Through the years I have drafted estate plans and asset protection plans only to have a client call and question the validity of the plan based upon a conversation with a friend or relative. If the conversation starts out something like this: “ I spoke with my brother-in-law and he says…”, my usual response is something like this: “Unless your brother-in-law has malpractice insurance for his advice, you are better off listening to me because I do have such insurance.” That usually ends the discussion.
But what if the call is motivated by a discussion with your CPA or financial advisor? After all, they are professionals, they do have specialized knowledge, you have known them for years and relied upon them for years, your relationship with me has likely been short-term. It may surprise you, but my answer is usually the same as if the advice came from your brother-in-law: “Get the name of the malpractice carrier.” Even though many non-lawyers are highly skilled in specific areas, they usually lack the broader viewpoint and depth provided by a good law school or years of legal experience.
The preparation of legal documents needed to execute a well-reasoned estate or asset protection plan is more than dusting off an old form or changing names in an existing form. The process involves the proper coordination of how a variety of assets are to be distributed in a specifically timed manner to address concerns and tax consequences. The proper titling of assets is important in making the plan work. Beneficiary designations on qualified accounts must coordinate with individually held assets or jointly held assets in a manner to efficiently avoid over taxation. I could go on and on, but I think you get the picture. These are just a few examples of the kind of knowledge a good estate planning lawyer will have that your brother-in-law, or accountant, probably don’t.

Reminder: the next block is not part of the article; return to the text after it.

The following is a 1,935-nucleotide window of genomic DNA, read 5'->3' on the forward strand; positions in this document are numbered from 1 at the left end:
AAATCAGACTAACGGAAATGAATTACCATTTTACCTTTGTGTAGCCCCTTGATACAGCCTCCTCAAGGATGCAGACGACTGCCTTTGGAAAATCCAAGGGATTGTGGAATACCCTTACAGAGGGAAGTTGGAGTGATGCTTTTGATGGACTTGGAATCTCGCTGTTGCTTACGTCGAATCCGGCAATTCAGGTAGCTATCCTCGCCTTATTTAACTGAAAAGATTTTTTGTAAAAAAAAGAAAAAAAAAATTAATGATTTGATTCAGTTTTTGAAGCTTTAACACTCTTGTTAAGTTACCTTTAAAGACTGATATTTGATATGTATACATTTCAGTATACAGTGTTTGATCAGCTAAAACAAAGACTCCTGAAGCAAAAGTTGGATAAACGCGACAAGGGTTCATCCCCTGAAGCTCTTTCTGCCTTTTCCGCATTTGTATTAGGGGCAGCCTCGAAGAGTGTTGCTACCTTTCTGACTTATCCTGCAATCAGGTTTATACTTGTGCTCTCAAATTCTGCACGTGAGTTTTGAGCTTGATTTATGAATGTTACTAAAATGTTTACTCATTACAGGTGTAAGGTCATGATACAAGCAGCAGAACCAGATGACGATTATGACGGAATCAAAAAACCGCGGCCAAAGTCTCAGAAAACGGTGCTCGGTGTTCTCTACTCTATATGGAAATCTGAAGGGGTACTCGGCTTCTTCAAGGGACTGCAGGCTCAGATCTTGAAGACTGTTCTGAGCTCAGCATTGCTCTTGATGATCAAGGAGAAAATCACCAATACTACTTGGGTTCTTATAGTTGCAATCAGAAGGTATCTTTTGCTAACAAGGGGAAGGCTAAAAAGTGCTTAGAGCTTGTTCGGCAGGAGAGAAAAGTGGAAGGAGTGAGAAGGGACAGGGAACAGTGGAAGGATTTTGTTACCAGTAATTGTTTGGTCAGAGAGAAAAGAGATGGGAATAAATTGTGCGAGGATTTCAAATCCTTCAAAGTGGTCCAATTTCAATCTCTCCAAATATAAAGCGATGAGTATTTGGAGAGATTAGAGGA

There is no problem with your advisors reciting general legal rules. Almost all financial professionals will know general rules on taxation such as cap gain rates and income tax rates. They most certainly will know how those rules are generally applied. But beware. Providing advice involving the application of general legal principles to a specific situation is clearly the “practice of law.”
Drafting legal documents that apply general legal principles to your specific situation is clearly the “practice of law.” The place I see this violated the most is in the formation of operating agreements for limited liability companies. Your financial advisor or CPA should not be drafting these agreements or advising you on what provisions should be included or not included in those agreements. Once again, drafting legal documents that apply general legal principles to your specific situation is clearly the “practice of law” which you shouldn’t do unless you’ve got a license to do so.
The point of this article is not to call out financial advisors — my business depends on them. It is more intended to remind you, the client, not to expect this advice from your financial advisors or your tax preparers. They are specialized and good at what they do, but they should not be practicing law and you should not expect them to. Stay with the guy who has the insurance when taking legal advice.